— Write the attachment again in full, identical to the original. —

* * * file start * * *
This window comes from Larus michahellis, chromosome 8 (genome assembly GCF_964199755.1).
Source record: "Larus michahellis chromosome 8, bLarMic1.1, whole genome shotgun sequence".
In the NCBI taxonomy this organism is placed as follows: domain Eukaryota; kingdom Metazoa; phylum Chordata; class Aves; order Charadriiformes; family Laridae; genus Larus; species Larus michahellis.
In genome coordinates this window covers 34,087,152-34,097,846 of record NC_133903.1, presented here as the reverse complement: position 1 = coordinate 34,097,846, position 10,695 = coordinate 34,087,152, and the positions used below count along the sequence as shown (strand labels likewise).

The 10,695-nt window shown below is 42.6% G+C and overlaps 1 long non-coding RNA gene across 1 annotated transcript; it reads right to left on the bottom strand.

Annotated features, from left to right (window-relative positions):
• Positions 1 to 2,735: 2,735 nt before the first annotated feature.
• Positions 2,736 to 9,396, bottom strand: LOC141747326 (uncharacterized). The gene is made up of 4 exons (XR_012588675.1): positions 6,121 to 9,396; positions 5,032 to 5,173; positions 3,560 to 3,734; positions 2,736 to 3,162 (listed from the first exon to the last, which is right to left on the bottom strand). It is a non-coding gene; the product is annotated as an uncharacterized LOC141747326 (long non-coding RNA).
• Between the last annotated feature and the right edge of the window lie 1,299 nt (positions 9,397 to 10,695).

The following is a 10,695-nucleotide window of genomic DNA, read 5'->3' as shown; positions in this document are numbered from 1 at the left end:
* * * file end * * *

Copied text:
This window comes from Larus michahellis, chromosome 8 (genome assembly GCF_964199755.1).
Source record: "Larus michahellis chromosome 8, bLarMic1.1, whole genome shotgun sequence".
In the NCBI taxonomy this organism is placed as follows: domain Eukaryota; kingdom Metazoa; phylum Chordata; class Aves; order Charadriiformes; family Laridae; genus Larus; species Larus michahellis.
In genome coordinates this window covers 34,087,152-34,097,846 of record NC_133903.1, presented here as the reverse complement: position 1 = coordinate 34,097,846, position 10,695 = coordinate 34,087,152, and the positions used below count along the sequence as shown (strand labels likewise).

The 10,695-nt window shown below is 42.6% G+C and overlaps 1 long non-coding RNA gene across 1 annotated transcript; it reads right to left on the bottom strand.

Annotated features, from left to right (window-relative positions):
• Positions 1 to 2,735: 2,735 nt before the first annotated feature.
• Positions 2,736 to 9,396, bottom strand: LOC141747326 (uncharacterized). The gene is made up of 4 exons (XR_012588675.1): positions 6,121 to 9,396; positions 5,032 to 5,173; positions 3,560 to 3,734; positions 2,736 to 3,162 (listed from the first exon to the last, which is right to left on the bottom strand). It is a non-coding gene; the product is annotated as an uncharacterized LOC141747326 (long non-coding RNA).
• Between the last annotated feature and the right edge of the window lie 1,299 nt (positions 9,397 to 10,695).

The following is a 10,695-nucleotide window of genomic DNA, read 5'->3' as shown; positions in this document are numbered from 1 at the left end: